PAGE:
Clinics Quit Taking Federal Money After Court Ruling With AM-Scotus-Abortion, Bjt
NEW YORK (AP) _ The family planning clinic that lost its challenge to a federal ban on abortion counseling said Thursday it will quit taking federal money rather than keep silent about women’s legal options. Clinics around the country quickly followed suit.
″I am being asked to be ... a puppet for the government, rather than a professional with a code of ethics about how I counsel human beings,″ said Jeannine Michael, director of Planned Parenthood’s Bronx clinic.
The Supreme Court ruled 5-4 Thursday that clinics using federal funds cannot discuss abortion with their clients.
Catherine Moore, a Planned Parenthood official in Utah, complained: ″It’s like having the right to vote, but we’re not going to tell you where the elections are, and when.″
Anti-abortion groups welcomed the ruling as a step toward reversing the landmark Roe v. Wade decision legalizing abortion in 1973.
″It can no longer be presumed by the abortion industry that the nation’s highest court is in their pocket,″ said Arlene Champoux of Massachusetts Citizens for Life.
But Faye Wattleton, president of Planned Parenthood Federation of America, said she expects Congress will enact legislation overturning the decision. She also said her organization’s network of clinics would continue to counsel on abortion.
A recent poll showed that 44 percent of Americans personally believe abortion is wrong and 46 percent believe it isn’t, ″NBC Nightly News″ reported Thursday. The NBC-Wall Street Journal poll taken May 10-14 also showed a majority think abortion should be legal, by 60 percent to 31 percent.
The poll, by Teeter & Hart, questioned 1,508 adults and had a margin of sampling error of plus or minus 3 percentage points.
Thursday’s decision did not directly alter Roe vs. Wade. The court upheld regulations issued by the Reagan administration that say federally funded clinics may not discuss abortion with pregnant women or tell them where to get one.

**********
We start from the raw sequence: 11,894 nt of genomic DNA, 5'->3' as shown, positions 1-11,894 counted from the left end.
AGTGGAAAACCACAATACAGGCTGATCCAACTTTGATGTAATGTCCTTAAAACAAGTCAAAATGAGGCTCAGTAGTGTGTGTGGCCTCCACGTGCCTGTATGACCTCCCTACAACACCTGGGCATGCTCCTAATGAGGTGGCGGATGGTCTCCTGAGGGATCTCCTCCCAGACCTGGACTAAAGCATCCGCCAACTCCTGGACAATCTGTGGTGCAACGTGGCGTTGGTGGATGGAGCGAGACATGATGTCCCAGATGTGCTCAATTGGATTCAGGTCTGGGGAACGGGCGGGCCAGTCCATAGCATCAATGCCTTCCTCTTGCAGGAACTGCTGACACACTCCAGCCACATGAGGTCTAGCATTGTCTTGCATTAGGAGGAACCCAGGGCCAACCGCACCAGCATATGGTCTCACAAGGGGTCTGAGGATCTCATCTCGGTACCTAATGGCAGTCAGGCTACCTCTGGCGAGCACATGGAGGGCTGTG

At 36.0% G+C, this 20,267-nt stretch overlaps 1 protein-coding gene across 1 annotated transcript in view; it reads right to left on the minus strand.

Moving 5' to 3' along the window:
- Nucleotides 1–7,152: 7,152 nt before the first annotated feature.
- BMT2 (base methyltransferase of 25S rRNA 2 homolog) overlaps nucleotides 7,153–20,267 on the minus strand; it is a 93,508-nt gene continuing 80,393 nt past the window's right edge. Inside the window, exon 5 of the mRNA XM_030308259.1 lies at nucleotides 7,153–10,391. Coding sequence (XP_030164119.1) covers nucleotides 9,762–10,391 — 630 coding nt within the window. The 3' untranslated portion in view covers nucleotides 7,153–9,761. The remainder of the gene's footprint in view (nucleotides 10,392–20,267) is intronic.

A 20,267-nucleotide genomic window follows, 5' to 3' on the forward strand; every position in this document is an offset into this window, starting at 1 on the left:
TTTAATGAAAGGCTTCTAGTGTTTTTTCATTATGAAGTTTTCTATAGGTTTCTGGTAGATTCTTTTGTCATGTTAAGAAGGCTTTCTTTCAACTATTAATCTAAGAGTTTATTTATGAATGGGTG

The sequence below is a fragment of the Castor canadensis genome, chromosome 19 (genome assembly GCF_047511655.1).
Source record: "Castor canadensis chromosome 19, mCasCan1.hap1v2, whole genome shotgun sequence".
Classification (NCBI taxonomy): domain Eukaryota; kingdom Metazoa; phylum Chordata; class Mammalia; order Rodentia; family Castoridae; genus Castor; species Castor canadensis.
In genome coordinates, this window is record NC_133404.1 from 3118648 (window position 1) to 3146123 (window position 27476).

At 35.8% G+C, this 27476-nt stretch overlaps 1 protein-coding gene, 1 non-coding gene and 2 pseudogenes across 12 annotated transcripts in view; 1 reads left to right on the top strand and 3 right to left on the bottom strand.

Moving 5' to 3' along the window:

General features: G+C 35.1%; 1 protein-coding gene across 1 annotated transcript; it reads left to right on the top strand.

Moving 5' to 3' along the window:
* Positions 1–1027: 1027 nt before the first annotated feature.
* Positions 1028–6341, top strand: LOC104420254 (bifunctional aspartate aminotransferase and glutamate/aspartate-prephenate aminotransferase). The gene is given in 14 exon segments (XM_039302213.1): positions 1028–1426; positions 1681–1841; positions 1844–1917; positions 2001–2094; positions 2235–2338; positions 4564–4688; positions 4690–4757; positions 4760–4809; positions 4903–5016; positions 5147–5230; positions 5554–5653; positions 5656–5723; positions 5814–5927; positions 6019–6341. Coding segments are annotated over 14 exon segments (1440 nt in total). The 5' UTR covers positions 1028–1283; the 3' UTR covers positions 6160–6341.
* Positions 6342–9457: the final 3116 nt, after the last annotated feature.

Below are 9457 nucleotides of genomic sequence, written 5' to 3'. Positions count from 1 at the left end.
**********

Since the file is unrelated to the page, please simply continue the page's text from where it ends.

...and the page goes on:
The regulations were challenged by the city and state of New York and by Dr. Irving Rust, medical director of a Planned Parenthood family planning clinic in the city’s South Bronx neighborhood.
The 1988 ban had not been enforced pending resolution of legal challenges. Now it can be enforced.
The federal government funds about 4,000 clinics serving more than 4 million low-income women each year.
Michael said abandoning federal funds will cost the clinic about $450,000 a year, or 27 percent of its budget. She said she hoped for private donations to make up the difference.
One clinic patron who disagreed with the Supreme Court ruling said she supported the clinic’s decision to quit taking federal funds, even though it may lead to service cuts.
″We come here because we need help,″ said Brenda Alston, 29. ″There’s no need in coming if you can’t talk about the things you want to talk about.″
Clinics elsewhere were debating whether to follow the Bronx clinic’s lead.
Jill June, head of the Iowa’s Planned Parenthood affiliate, said the agency will reject $500,000 in federal funding rather than stop halt abortion counselings at its 17 clinics.
″Our principles are not for sale,″ she said, adding that federal funds provide slightly less than 10 percent of the group’s budget.
Pam Dooley, executive director of Planned Parenthood of Detroit, said she’ll drop $76,000 in federal funds, about 6 percent of the organization’s budget.
Planned Parenthood in the Chicago area planned to decide by the end of this week whether to reject $400,000 in federal funds for its five clinics, said spokeswoman Sara Knaub.
The director of Planned Parenthood of Central Washington called the high court ruling an attack on free speech.
″We will not stop counseling,″ said Gwen Chaplin, whose organization gets $408,000, or 26 percent of its funding, from the federal government.
″Our patients will continue to receive accurate and complete answers to questions about their health care and medical treatment,″ even if it means loss of federal funds, Ms. Chaplin said.
In anticipation of the ruling, Planned Parenthood of Utah drafted an alternative budget that does not contain about $500,000 in federal funding. Its overall 1990 budget was $1.6 million, Moore said.
Dinah Farrington, the executive director of Indiana’s Planned Parenthood, said the ruling could force clinics to withhold life-saving information.
″The really dreadful part of this is, if a woman had an ectopic pregnancy, which would be life-threatening, you couldn’t tell her about abortion,″ she said. ″All you could do is send her to an emergency room.″
Howard Simon, executive director of the American Civil Liberties Union in Michigan, said the federal regulations could force doctors to break the law by keeping silent.
″It is a restriction on the free speech of doctors,″ he said. ″If the pregnancy is health-endangering and abortion may be advised, the doctor cannot say that. That is limiting the information given women and (is) mandated medical malpractice.″
Alexander Sanger, grandson of Planned Parenthood’s founder, Margaret Sanger, and president of the New York chapter, said the ruling supported a double standard in U.S. medical care.
″Women who have enough money to go to private doctors will continue to have access to honest, unbiased professional medical care,″ he said. ″Women who don’t have money will not.″